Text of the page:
Having discussed the ailments associated with the oesophagus (that tube which connects the oral cavity with the stomach), the next step would be to zero in on stomach problems.
Well, dear readers, last week we concluded the huge topic associated with the ailments of the oral cavity.
Cysts Salivary cysts are characterized by an accumulation of thick, sticky saliva because of a blocked-up duct (canal) through which the saliva travels to the mouth).
The parotid gland In dogs, there are four main pairs of salivary glands.
Symptoms Last week, I mentioned the type of tissue that makes up the tonsils.
(Continued) Tonsillitis Let us first understand what tonsils are. You may have had a nail pierce your sole, and the result of that is a swelling in the inguinal area (the ‘groin’ as we call it).
Laryngitis The larynx is the organ (really a cavity) in the upper part of the windpipe (trachea) which has cartilaginous (elastic, flexible tissue) walls, and which when moved by associated muscles will vary the tension of the vocal cords, and hence the quality of the sound produced.
(Continued) Last week, within the context of the series on ailments of the mouth and nearby organs, we discussed the various possible causes of pharyngitis, for example: the consequence of infectious diseases, inflammation of nearby tissues, extension of rhinitis, air pollutants, unskilled administration of oral medicine, the eating of hot food or genetic defects.
(Continued) Bad breath Let us turn today to a problem which I had promised to address some time ago – bad breath (halitosis) in dogs, and the supposed cures associated with this problem.
(Continued) Nutrition and dental health Last week, we spent some time discussing the cleaning (brushing) of dogs’ teeth.
Having discussed all the various tooth and gum ailments over the past weeks, we must now logically turn to the prevention aspect.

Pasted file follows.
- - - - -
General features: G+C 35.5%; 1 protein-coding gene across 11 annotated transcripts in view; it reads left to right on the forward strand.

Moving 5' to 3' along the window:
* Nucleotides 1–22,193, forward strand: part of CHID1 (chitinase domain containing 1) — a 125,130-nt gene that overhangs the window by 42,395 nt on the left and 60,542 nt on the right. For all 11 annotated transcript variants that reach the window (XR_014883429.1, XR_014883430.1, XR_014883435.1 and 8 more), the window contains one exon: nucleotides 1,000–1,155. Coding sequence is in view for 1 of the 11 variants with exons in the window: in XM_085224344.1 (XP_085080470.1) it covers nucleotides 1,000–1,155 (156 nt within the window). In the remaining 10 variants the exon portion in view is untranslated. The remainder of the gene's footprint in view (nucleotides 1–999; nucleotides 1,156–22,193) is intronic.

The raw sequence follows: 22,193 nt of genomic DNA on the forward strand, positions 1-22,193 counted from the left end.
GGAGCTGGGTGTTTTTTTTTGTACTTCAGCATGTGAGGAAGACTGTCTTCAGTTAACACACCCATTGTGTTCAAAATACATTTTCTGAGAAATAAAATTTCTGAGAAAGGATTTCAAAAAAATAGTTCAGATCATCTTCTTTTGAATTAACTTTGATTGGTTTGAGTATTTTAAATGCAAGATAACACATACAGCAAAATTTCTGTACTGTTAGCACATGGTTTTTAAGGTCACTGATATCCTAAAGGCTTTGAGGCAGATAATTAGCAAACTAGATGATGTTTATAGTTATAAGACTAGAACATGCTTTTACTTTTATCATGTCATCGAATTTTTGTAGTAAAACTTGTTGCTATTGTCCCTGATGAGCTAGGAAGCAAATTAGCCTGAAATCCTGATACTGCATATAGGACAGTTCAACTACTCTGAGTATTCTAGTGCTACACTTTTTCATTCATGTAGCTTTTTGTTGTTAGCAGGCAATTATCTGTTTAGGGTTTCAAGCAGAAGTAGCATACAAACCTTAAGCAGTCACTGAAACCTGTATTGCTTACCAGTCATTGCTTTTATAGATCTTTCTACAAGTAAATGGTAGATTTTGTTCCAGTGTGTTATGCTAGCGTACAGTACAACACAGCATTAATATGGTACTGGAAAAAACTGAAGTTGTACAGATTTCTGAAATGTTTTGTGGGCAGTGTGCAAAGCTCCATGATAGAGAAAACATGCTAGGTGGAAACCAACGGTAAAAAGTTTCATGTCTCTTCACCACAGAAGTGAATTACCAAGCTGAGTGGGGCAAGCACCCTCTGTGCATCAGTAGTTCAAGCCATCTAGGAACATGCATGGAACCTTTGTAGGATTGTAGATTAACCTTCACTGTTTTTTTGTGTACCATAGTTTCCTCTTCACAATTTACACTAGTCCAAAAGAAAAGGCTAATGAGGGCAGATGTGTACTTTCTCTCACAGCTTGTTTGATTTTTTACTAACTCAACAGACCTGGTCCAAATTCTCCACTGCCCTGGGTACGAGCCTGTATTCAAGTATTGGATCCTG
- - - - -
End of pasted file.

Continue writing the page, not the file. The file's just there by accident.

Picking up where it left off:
Periodontitis Let me fulfil my promise to continue with the symptoms and treatment of the disease, Periodontitis.
(continued) Periodontitis I read somewhere that the most common disease in humans is Periodontitis.
(continued) A colleague who reads these articles (Glory be!) commented that I should mention that some dogs have a genetic predisposition to have more (or less) teeth in their mouths.
Continued from last week Over the past few weeks, I have been making references to the malformation of the jaws which result in an incongruence of the teeth in the upper and lower jaws, simply put: an incorrect bite.
You may recall that last week we decided to deal with that which is normal before embarking on the pathological.
Continued from December 13, 2015 Paralysis of the tongue In all my many decades of practice, I can only recall seeing this condition once.
Firstly, allow me to wish you and your pet-owning, animal-loving families all the very best for 2016 and beyond.
As you read this, the New Year is just around the proverbial corner.
It’s Christmas time, the season of goodwill and reflection, so we’ll take time off from the stodgier issues of diseases and their cures.
(continued) Tongue problems Let’s today look at ailments associated with the tongue.
Gingivitis Last week, it was promised that we would continue our discussion on Gingivitis (Sore gums), specifically with the treatment of this ailment.
Last week, we dealt with the symptoms and treatment of the classic stomatitis (sore mouth) condition.
In terms of a definition, I think the one most easily understood would reflect an inflammatory condition of the mouth which usually produces small vesicles or abscesses.
Last week we dealt with the symptoms of ailments in the mouth. In order to have a closer look in the oral cavity, one has to open the mouth and examine the inside.
Over the last few weeks, we have been discussing problems associated with the lips in particular.